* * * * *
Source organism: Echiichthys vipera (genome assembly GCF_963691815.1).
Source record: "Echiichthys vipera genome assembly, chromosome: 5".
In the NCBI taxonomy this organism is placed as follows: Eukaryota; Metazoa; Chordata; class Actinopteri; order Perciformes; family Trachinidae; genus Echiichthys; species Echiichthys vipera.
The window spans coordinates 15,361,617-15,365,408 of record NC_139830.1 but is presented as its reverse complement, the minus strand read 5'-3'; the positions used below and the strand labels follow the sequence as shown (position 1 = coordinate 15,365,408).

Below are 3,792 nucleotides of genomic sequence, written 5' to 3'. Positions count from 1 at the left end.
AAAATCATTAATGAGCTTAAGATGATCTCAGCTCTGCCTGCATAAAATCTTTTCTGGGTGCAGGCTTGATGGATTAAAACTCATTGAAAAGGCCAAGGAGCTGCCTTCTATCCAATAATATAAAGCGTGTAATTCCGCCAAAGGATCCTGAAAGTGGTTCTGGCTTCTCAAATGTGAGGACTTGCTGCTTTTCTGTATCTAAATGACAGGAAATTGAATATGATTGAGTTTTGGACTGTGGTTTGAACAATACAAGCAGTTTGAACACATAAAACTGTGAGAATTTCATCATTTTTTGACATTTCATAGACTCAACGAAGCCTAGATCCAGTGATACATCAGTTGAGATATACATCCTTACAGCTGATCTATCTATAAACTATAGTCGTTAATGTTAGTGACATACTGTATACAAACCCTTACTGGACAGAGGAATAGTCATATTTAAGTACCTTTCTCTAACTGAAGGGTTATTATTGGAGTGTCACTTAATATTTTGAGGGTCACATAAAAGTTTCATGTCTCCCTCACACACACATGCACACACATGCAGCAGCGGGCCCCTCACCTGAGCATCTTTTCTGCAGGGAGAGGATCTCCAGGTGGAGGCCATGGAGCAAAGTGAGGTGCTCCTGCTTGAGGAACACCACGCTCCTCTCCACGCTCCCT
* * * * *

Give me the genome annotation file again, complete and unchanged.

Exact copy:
Source organism: Echiichthys vipera (genome assembly GCF_963691815.1).
Source record: "Echiichthys vipera genome assembly, chromosome: 5".
In the NCBI taxonomy this organism is placed as follows: Eukaryota; Metazoa; Chordata; class Actinopteri; order Perciformes; family Trachinidae; genus Echiichthys; species Echiichthys vipera.
The window spans coordinates 15,361,617-15,365,408 of record NC_139830.1 but is presented as its reverse complement, the minus strand read 5'-3'; the positions used below and the strand labels follow the sequence as shown (position 1 = coordinate 15,365,408).

Below are 3,792 nucleotides of genomic sequence, written 5' to 3'. Positions count from 1 at the left end.
AAAATCATTAATGAGCTTAAGATGATCTCAGCTCTGCCTGCATAAAATCTTTTCTGGGTGCAGGCTTGATGGATTAAAACTCATTGAAAAGGCCAAGGAGCTGCCTTCTATCCAATAATATAAAGCGTGTAATTCCGCCAAAGGATCCTGAAAGTGGTTCTGGCTTCTCAAATGTGAGGACTTGCTGCTTTTCTGTATCTAAATGACAGGAAATTGAATATGATTGAGTTTTGGACTGTGGTTTGAACAATACAAGCAGTTTGAACACATAAAACTGTGAGAATTTCATCATTTTTTGACATTTCATAGACTCAACGAAGCCTAGATCCAGTGATACATCAGTTGAGATATACATCCTTACAGCTGATCTATCTATAAACTATAGTCGTTAATGTTAGTGACATACTGTATACAAACCCTTACTGGACAGAGGAATAGTCATATTTAAGTACCTTTCTCTAACTGAAGGGTTATTATTGGAGTGTCACTTAATATTTTGAGGGTCACATAAAAGTTTCATGTCTCCCTCACACACACATGCACACACATGCAGCAGCGGGCCCCTCACCTGAGCATCTTTTCTGCAGGGAGAGGATCTCCAGGTGGAGGCCATGGAGCAAAGTGAGGTGCTCCTGCTTGAGGAACACCACGCTCCTCTCCACGCTCCCT